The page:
Speech by Minister, Prime Minister’s Office and Second Minister for Home Affairs, and Trade & Industry S Iswaran at the Standards eXchange on Resource Efficiency
Mr Rob Steele,
Secretary-General, International Organization for Standardization
Mr Edwin Khew,
Chairman, Singapore Standards Council
Ladies and Gentlemen
I am pleased to join you this morning at the Standards eXchange on Resource Efficiency.
In the first quarter of 2013, our economy expanded by 0.2 per cent on a year-on-year basis. On the back of a gradual improvement in global economic growth, and barring unforeseen downside risks to the global economy, our economic growth forecast for the year remains in the 1 to 3 per cent range.
Meanwhile, global demand for resources has been increasing. This has kept the prices of key resources like energy and minerals at relatively higher levels for the last few years. Many countries have enacted environmental legislation, imposed taxes and introduced regulations, to arrest the impact of this surge in resource usage on the environment. This has led to increased costs for enterprises.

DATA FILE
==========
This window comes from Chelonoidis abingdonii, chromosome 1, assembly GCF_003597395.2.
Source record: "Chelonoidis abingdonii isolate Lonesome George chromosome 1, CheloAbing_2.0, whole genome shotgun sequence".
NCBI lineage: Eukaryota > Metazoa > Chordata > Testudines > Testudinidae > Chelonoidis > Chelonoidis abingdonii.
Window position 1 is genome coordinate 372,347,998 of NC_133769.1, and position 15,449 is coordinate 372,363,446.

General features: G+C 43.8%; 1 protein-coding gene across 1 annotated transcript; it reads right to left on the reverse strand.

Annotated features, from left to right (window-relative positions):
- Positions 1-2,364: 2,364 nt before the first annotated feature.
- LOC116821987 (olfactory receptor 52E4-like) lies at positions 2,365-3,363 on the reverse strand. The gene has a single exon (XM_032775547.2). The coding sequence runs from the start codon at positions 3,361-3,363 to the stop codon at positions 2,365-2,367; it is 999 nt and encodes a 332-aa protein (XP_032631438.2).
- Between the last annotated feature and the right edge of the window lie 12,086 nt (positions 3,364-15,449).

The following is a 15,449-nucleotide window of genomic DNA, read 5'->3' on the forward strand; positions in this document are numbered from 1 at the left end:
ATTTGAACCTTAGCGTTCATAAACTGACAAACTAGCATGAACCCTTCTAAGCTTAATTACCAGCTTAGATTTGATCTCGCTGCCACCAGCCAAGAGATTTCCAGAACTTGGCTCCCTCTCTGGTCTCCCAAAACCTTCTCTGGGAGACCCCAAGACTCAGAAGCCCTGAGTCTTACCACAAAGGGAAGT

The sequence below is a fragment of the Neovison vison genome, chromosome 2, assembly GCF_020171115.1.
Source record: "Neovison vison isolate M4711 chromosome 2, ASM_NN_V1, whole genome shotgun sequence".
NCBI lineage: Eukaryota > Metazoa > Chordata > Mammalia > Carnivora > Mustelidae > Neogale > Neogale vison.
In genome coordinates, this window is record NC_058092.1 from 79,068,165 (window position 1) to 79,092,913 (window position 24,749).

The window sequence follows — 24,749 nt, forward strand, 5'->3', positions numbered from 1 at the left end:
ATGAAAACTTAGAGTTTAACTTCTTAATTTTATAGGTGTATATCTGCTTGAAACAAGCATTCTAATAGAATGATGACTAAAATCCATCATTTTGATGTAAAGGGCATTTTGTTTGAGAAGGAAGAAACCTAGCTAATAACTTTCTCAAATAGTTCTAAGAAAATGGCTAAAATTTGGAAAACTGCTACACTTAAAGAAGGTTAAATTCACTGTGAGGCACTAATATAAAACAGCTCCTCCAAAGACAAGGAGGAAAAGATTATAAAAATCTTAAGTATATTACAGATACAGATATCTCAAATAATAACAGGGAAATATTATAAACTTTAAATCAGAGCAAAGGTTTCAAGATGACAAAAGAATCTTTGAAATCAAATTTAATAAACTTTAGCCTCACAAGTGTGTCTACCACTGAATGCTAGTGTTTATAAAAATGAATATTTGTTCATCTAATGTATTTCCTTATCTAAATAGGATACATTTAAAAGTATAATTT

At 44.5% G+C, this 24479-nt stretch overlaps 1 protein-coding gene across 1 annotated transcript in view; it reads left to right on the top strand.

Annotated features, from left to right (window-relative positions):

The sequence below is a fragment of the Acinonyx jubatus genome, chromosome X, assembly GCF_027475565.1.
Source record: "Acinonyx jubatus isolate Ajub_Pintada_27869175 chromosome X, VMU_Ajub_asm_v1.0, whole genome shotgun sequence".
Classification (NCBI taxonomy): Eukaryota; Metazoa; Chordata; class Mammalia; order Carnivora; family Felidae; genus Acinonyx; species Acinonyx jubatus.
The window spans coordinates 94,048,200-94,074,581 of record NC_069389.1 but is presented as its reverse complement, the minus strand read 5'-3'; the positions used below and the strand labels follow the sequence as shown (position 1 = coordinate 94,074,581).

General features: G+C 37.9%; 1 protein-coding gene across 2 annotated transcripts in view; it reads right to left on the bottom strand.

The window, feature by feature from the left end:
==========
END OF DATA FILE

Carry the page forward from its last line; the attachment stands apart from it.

Importance of Resource Efficiency
Against this backdrop, the smart use of resources is key to enhancing business productivity and competitiveness, and succeeding in this challenging economic environment.
One good example is water, where the industrial and commercial sectors account for more than half our national consumption. These non-domestic users are expected to increase their share of consumption to 70 per cent in the next 50 years. To address this, the Government has introduced measures to encourage more efficient use of our water resources.